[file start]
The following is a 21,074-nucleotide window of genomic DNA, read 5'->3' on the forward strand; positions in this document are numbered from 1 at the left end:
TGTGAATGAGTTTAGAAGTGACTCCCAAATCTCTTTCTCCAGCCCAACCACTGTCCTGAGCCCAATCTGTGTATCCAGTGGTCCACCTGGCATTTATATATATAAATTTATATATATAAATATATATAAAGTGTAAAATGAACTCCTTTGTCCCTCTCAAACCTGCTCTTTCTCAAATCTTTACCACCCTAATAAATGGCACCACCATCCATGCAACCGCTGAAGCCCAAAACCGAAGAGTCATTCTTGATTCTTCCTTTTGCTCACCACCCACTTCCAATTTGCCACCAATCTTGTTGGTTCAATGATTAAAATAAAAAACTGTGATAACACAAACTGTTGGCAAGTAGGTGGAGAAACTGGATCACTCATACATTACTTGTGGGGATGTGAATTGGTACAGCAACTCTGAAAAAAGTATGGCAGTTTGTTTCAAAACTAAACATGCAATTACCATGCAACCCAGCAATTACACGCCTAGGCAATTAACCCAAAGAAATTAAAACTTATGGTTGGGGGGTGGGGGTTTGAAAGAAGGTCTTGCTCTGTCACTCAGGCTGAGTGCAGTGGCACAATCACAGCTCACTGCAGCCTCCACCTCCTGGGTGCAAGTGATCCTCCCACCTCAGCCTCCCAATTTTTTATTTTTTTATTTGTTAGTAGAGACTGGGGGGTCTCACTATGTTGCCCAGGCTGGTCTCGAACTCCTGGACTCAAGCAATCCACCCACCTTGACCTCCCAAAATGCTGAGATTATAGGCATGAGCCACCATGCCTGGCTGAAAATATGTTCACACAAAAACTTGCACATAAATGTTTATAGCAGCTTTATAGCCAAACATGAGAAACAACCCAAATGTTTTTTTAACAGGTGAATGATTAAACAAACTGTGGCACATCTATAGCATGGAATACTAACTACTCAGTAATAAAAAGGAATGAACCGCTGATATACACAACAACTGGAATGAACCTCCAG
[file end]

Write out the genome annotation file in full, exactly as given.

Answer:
The following is a 21,074-nucleotide window of genomic DNA, read 5'->3' on the forward strand; positions in this document are numbered from 1 at the left end:
TGTGAATGAGTTTAGAAGTGACTCCCAAATCTCTTTCTCCAGCCCAACCACTGTCCTGAGCCCAATCTGTGTATCCAGTGGTCCACCTGGCATTTATATATATAAATTTATATATATAAATATATATAAAGTGTAAAATGAACTCCTTTGTCCCTCTCAAACCTGCTCTTTCTCAAATCTTTACCACCCTAATAAATGGCACCACCATCCATGCAACCGCTGAAGCCCAAAACCGAAGAGTCATTCTTGATTCTTCCTTTTGCTCACCACCCACTTCCAATTTGCCACCAATCTTGTTGGTTCAATGATTAAAATAAAAAACTGTGATAACACAAACTGTTGGCAAGTAGGTGGAGAAACTGGATCACTCATACATTACTTGTGGGGATGTGAATTGGTACAGCAACTCTGAAAAAAGTATGGCAGTTTGTTTCAAAACTAAACATGCAATTACCATGCAACCCAGCAATTACACGCCTAGGCAATTAACCCAAAGAAATTAAAACTTATGGTTGGGGGGTGGGGGTTTGAAAGAAGGTCTTGCTCTGTCACTCAGGCTGAGTGCAGTGGCACAATCACAGCTCACTGCAGCCTCCACCTCCTGGGTGCAAGTGATCCTCCCACCTCAGCCTCCCAATTTTTTATTTTTTTATTTGTTAGTAGAGACTGGGGGGTCTCACTATGTTGCCCAGGCTGGTCTCGAACTCCTGGACTCAAGCAATCCACCCACCTTGACCTCCCAAAATGCTGAGATTATAGGCATGAGCCACCATGCCTGGCTGAAAATATGTTCACACAAAAACTTGCACATAAATGTTTATAGCAGCTTTATAGCCAAACATGAGAAACAACCCAAATGTTTTTTTAACAGGTGAATGATTAAACAAACTGTGGCACATCTATAGCATGGAATACTAACTACTCAGTAATAAAAAGGAATGAACCGCTGATATACACAACAACTGGAATGAACCTCCAG